Day six: Blessed are the merciful
Wednesday, Sept. 6, 2023
22nd week in Ordinary Time
“Blessed are the merciful, for they will be shown mercy” (Mt 5:7).
On the sixth day of the novena before the beatification of the Ulma family we want to reflect on another beatitude of Jesus, which shows that mercy is the way to happiness. We cannot allow the desire and concern for justice to make us hard and cruel. Perfect justice can only be attained through mercy. The Psalmist points this out when he states that “the righteous one is merciful” (cf. Ps 37:21). This means that showing mercy is the actualization of justice.
Every Mass is a school of mercy, as here Christ constantly teaches us about sacrificial love. To learn this lesson today, let us humbly stand before God and apologize to him for any offense we may have committed against brotherly love. Following in the footsteps of the martyrs of Markowa, let us believe with renewed fervor that by opening ourselves to God’s mercy, we too, in our times, will be able to be apostles of mercy.
– Lord Jesus, present among us in the Most Blessed Sacrament, we thank you for the Gospel verses about the merciful Samaritan. The Ulmas frequently referred to them to learn mercy, right down to the heroic gift of their lives for the persecuted and murdered Jews. Let us resolve to follow in their footsteps and, in our own circumstances of life, let us see those around us who need help, and by being compassionate, let us try to help them in a concrete way.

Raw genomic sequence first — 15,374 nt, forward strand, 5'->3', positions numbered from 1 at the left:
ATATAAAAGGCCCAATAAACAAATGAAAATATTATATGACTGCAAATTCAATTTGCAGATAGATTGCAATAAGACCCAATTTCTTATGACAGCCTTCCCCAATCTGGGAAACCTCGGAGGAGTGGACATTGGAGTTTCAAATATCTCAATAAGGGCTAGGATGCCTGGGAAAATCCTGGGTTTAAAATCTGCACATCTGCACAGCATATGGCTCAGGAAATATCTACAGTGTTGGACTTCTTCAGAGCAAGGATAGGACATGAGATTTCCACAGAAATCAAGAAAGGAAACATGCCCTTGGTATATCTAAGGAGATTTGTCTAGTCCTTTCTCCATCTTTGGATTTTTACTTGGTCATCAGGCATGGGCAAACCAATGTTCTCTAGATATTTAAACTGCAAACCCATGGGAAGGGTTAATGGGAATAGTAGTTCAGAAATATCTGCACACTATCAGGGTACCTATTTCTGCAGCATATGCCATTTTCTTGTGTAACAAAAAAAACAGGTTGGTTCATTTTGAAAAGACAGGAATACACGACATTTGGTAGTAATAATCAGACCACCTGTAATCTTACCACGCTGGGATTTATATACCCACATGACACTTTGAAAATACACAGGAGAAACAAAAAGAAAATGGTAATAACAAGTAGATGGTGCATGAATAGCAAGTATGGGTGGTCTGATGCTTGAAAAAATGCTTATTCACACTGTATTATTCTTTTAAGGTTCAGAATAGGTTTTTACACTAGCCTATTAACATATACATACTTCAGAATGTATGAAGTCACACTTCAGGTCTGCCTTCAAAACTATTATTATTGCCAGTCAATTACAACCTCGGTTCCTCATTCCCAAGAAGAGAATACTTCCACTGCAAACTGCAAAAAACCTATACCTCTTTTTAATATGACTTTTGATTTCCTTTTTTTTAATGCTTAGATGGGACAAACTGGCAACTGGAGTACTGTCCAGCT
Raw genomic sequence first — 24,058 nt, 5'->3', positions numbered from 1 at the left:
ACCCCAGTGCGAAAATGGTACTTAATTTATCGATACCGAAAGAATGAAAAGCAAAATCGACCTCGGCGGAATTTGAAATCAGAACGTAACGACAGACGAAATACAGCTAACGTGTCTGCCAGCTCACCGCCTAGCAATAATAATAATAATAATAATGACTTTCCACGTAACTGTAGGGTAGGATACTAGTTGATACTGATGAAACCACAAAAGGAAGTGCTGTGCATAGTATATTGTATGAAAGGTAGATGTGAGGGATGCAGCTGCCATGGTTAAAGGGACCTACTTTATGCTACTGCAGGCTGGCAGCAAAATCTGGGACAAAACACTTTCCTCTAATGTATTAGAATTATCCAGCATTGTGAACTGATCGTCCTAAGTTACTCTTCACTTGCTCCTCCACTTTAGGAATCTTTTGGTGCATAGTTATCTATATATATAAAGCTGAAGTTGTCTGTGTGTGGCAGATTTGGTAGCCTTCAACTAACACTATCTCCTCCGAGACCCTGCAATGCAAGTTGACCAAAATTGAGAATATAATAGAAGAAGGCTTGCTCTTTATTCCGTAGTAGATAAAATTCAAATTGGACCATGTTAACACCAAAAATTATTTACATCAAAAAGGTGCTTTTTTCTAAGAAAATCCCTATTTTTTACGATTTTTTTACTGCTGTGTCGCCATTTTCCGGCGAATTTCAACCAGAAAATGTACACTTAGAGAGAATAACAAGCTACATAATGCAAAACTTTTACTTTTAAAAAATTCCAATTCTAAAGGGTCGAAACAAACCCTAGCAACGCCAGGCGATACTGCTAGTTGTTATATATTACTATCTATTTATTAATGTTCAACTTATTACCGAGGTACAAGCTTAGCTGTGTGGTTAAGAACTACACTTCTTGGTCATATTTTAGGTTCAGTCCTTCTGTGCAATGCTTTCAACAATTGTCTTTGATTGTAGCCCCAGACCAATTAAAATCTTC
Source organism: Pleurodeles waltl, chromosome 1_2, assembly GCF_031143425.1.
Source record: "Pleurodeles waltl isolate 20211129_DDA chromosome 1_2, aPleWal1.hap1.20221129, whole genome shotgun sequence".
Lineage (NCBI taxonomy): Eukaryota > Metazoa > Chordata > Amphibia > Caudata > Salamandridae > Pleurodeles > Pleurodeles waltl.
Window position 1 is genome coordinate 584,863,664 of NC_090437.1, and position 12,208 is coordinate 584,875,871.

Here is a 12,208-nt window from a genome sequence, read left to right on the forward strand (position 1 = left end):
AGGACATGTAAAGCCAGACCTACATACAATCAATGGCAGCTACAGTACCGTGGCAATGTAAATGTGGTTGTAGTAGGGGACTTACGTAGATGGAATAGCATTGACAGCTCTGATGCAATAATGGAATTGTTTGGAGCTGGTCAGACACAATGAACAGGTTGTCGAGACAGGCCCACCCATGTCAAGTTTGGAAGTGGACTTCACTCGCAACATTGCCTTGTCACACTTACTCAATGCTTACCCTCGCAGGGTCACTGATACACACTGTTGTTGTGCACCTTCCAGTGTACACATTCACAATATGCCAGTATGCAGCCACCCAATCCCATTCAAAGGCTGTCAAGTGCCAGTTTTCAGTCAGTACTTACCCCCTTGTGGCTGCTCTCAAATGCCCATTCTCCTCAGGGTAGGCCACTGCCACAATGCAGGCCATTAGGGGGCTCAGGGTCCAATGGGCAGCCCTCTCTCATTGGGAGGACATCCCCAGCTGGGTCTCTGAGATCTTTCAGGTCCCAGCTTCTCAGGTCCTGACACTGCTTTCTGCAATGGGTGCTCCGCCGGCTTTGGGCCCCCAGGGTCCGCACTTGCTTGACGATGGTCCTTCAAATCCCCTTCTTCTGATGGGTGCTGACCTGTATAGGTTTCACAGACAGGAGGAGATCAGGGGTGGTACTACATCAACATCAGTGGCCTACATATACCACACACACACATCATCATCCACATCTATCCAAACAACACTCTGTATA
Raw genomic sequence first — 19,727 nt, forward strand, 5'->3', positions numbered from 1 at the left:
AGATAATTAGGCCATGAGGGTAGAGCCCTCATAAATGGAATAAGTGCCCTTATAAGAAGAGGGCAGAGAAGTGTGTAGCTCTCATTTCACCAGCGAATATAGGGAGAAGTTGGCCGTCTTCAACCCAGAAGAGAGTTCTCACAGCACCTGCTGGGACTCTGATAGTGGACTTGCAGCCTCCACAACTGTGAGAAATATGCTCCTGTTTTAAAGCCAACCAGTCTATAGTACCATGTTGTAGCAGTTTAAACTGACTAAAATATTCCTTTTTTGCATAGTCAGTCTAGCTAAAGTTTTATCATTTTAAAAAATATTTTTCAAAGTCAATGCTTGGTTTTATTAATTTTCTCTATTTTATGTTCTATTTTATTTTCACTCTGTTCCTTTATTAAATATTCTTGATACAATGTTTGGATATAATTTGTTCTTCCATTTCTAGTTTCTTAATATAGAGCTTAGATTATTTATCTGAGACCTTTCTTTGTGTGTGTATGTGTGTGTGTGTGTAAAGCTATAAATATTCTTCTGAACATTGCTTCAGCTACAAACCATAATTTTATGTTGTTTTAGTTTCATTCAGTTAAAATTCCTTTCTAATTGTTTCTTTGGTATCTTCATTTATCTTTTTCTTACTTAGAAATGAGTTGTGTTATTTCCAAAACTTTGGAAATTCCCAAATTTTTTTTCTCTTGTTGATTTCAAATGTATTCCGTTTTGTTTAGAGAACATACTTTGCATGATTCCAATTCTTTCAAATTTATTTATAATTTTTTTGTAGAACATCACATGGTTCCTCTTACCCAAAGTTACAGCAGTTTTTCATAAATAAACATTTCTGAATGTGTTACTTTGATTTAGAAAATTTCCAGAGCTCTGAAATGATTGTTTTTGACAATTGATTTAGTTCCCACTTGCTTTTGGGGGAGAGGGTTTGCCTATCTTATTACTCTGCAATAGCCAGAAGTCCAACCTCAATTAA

– Showing forgiveness to those who trespass against us is the hardest form of mercy. If we struggle with the decision to forgive, with humility and faith let us ask this favor of the merciful Christ. Let us do it, mindful of his words from the Cross: “Father, forgive them: They do not know what they are doing” (Lk 23:34).
– Showing mercy is the ultimate argument in the face of violence and evil. Mercy offers a chance for a new beginning. Let us pray so that our communities, especially families and parishes, be increasingly inclusive of those who, living by mercy, renew human relations and strengthen the kingdom of God on earth.
Images credit: From the archive of Mateusz Szptyma. All rights reserved.
Learn More About the Ulma Family
Under the Nazi occupation of Poland during World War II, Jews were indiscriminately arrested, imprisoned, and killed. Christians who helped them hide or escape placed themselves in the same peril. Josef and Wiktoria Ulma, who, guided by the parable of the Good Samaritan, which was underlined in red ink in the family Bible, sheltered a Jewish family in their village of Markowa. As a result, in 1944, Josef, Wiktoria, and their seven small children – one not yet born – were murdered by the Nazis. This biography tells the story of the heroic virtue and sacrifice that lead to their beatification.